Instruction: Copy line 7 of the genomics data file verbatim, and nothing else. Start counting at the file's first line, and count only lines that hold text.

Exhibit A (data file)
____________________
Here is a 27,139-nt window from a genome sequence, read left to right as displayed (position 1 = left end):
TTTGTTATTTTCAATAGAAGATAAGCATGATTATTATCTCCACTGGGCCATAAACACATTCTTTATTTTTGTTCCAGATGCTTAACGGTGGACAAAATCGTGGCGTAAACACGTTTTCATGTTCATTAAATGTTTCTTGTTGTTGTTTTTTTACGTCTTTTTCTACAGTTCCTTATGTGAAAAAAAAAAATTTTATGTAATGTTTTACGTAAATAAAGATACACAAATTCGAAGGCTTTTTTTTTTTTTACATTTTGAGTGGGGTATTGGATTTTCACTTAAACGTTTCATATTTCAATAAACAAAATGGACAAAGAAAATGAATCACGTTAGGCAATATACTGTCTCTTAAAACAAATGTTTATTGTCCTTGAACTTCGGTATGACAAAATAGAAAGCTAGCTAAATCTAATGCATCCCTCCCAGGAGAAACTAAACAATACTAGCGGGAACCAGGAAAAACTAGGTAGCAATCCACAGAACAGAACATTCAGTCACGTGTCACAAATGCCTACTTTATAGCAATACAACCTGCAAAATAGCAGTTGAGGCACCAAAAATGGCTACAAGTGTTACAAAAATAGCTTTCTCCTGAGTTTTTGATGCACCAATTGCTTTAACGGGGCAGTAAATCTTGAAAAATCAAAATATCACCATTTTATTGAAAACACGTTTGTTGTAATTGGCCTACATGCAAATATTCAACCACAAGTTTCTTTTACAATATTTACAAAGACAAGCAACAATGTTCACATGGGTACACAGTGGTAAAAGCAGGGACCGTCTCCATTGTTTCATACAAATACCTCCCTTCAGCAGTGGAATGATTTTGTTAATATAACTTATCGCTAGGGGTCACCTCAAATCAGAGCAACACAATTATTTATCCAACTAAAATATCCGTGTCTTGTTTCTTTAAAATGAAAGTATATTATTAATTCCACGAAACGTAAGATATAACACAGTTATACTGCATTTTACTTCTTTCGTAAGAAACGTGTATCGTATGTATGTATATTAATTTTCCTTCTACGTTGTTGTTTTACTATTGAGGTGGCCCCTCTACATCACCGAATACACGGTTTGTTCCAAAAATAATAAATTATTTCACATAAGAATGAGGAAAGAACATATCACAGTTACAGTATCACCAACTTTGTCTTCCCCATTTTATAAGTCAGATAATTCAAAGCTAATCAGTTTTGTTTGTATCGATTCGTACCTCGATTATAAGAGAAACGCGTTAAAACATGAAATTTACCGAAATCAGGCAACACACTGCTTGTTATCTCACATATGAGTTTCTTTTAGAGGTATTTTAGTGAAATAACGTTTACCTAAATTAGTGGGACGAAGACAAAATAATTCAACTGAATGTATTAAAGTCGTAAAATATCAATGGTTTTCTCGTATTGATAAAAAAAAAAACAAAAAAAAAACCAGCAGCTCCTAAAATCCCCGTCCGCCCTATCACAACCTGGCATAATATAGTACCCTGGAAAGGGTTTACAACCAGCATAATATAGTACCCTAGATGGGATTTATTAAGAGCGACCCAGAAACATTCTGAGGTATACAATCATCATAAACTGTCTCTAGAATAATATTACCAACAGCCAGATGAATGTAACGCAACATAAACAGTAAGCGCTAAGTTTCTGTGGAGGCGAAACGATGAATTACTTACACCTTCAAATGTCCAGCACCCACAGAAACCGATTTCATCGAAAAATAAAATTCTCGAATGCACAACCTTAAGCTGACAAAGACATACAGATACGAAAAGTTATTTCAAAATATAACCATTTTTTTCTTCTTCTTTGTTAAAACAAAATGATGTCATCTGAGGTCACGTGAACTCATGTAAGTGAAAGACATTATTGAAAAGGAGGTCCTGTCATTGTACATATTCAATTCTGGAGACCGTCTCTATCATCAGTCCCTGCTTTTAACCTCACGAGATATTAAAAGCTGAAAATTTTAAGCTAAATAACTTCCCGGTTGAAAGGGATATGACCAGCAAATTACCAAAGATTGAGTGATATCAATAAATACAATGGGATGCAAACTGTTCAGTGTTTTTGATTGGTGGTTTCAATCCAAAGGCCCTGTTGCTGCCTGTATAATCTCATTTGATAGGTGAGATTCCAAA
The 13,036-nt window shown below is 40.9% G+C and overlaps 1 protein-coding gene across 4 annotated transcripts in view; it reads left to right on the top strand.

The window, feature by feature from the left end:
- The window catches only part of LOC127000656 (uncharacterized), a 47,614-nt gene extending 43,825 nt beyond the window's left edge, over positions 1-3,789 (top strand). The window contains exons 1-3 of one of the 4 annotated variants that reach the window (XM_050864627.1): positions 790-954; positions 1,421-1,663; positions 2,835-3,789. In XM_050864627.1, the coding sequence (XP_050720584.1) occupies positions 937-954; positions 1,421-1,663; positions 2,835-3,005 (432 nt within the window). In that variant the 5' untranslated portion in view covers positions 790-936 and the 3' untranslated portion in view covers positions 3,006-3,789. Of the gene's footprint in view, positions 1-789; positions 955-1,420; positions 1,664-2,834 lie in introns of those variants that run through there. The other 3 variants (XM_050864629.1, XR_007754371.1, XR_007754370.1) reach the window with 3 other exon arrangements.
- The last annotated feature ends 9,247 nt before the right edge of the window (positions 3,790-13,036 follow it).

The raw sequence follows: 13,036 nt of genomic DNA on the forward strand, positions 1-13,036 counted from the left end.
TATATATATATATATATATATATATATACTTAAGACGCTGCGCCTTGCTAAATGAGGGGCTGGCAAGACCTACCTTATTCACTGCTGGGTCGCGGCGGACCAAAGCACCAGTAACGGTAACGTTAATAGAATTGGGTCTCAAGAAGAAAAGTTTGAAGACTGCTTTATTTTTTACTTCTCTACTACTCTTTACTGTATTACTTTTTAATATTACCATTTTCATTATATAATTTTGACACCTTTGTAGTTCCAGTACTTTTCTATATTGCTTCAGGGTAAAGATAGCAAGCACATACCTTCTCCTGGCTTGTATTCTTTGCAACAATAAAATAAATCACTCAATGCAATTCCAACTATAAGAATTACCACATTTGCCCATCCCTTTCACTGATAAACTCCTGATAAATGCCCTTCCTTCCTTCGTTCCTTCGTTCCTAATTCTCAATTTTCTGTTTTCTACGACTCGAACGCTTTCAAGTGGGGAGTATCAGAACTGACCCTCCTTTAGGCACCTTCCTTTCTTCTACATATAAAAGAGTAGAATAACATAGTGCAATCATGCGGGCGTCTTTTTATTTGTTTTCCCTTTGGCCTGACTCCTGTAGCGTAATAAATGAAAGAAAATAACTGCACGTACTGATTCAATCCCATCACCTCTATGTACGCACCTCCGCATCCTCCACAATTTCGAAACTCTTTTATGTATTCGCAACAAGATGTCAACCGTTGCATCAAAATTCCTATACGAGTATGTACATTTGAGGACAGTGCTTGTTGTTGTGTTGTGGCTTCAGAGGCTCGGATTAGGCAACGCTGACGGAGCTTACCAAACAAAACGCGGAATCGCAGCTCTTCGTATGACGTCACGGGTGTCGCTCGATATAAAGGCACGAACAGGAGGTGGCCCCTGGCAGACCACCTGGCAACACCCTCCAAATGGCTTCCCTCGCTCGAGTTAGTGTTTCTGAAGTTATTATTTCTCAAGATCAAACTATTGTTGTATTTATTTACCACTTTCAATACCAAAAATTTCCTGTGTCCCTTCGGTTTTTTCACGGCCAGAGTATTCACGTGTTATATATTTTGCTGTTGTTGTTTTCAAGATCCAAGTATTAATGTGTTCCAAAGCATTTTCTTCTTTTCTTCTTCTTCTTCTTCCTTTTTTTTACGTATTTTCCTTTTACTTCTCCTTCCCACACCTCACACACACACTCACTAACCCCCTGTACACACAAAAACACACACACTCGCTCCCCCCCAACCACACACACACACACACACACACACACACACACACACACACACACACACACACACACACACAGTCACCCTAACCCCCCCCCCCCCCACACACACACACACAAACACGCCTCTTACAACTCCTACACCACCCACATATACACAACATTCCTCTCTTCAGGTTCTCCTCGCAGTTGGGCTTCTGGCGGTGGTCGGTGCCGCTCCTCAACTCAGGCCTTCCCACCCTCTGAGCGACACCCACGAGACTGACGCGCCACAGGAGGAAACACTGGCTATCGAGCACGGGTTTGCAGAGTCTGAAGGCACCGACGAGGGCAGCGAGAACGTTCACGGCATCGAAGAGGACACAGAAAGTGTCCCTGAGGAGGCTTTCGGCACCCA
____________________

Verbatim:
The raw sequence follows: 13,036 nt of genomic DNA on the forward strand, positions 1-13,036 counted from the left end.